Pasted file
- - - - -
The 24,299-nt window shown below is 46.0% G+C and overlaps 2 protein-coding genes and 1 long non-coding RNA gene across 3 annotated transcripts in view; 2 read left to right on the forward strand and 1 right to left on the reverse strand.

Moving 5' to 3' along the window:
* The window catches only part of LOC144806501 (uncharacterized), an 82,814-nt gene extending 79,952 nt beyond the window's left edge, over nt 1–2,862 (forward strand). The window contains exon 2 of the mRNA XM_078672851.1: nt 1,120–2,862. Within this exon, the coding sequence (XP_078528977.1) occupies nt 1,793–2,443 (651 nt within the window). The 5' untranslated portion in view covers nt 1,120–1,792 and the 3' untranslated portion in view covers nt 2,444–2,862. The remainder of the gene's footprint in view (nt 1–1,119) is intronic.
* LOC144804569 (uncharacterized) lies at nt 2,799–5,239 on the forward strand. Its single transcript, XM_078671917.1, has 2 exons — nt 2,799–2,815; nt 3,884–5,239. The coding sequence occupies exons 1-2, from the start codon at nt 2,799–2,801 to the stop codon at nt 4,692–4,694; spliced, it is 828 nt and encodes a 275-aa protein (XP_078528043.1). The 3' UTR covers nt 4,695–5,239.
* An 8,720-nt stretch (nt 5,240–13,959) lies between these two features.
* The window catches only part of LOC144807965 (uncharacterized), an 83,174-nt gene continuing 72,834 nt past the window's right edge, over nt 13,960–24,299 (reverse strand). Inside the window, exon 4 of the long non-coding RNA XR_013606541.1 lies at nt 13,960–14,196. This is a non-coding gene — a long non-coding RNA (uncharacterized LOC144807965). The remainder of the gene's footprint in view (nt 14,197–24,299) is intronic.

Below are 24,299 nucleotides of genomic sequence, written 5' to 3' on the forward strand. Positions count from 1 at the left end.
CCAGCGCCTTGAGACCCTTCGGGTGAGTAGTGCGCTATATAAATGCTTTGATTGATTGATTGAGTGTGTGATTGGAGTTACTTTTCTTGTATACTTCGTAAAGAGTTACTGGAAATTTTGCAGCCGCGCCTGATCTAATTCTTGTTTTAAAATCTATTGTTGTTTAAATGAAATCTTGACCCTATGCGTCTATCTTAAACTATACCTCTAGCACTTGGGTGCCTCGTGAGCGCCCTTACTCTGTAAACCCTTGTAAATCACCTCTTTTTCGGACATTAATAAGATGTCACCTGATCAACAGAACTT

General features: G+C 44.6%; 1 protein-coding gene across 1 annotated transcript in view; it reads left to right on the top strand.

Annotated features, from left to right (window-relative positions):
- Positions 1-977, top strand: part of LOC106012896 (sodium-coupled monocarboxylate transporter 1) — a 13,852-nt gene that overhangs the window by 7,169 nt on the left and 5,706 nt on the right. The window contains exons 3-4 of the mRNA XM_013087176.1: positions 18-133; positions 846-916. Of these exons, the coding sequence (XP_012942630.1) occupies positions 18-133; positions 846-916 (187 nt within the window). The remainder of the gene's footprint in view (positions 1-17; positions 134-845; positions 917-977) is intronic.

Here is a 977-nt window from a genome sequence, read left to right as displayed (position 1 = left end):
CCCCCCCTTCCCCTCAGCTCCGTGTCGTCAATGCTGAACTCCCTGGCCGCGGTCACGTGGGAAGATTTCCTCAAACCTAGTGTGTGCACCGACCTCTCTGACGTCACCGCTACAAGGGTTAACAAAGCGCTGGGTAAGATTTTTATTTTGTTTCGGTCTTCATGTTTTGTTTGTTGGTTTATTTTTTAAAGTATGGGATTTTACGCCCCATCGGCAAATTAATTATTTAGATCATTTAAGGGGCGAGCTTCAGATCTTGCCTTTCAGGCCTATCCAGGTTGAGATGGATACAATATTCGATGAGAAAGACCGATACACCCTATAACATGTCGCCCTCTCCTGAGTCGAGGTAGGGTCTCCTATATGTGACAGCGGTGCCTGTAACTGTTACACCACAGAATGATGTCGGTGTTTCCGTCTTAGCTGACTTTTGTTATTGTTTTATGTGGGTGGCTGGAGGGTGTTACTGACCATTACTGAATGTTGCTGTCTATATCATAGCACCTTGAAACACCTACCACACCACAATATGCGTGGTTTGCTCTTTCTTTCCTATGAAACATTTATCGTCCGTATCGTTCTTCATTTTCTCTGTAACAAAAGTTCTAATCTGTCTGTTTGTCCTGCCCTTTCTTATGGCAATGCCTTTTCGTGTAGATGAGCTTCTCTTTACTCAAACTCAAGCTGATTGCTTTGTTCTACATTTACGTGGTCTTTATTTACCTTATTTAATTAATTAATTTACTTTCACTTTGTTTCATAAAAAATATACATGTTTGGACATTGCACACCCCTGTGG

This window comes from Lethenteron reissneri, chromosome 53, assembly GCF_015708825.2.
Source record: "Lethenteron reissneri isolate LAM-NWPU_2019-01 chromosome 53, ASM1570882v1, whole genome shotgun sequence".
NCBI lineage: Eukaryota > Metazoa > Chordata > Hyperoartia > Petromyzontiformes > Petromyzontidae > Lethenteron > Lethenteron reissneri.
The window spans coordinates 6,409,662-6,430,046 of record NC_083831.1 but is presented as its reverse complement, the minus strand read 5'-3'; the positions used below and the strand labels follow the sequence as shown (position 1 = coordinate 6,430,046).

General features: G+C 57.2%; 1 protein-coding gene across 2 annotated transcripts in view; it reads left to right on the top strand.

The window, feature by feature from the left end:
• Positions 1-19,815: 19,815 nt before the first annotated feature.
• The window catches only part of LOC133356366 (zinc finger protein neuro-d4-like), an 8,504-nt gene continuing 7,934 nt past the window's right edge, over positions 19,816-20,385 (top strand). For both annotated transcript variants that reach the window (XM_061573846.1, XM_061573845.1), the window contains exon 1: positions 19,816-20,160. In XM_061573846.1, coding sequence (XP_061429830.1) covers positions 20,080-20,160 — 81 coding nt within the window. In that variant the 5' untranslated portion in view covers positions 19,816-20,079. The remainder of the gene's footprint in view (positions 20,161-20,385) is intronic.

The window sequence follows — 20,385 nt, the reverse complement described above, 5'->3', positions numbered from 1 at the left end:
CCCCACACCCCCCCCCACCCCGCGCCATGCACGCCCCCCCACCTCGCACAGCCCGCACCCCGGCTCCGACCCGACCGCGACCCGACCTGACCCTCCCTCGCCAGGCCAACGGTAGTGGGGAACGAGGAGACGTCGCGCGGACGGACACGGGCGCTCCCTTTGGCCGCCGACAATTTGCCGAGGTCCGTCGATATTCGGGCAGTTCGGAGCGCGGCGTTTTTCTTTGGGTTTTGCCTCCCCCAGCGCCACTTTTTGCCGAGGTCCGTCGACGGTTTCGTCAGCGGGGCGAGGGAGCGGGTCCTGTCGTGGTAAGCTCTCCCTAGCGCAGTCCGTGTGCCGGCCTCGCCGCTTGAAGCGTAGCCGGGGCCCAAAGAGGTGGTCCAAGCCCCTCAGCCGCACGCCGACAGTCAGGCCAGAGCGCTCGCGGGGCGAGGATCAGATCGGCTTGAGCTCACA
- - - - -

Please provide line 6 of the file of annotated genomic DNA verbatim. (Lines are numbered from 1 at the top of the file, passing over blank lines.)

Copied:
* The window catches only part of LOC144807965 (uncharacterized), an 83,174-nt gene continuing 72,834 nt past the window's right edge, over nt 13,960–24,299 (reverse strand). Inside the window, exon 4 of the long non-coding RNA XR_013606541.1 lies at nt 13,960–14,196. This is a non-coding gene — a long non-coding RNA (uncharacterized LOC144807965). The remainder of the gene's footprint in view (nt 14,197–24,299) is intronic.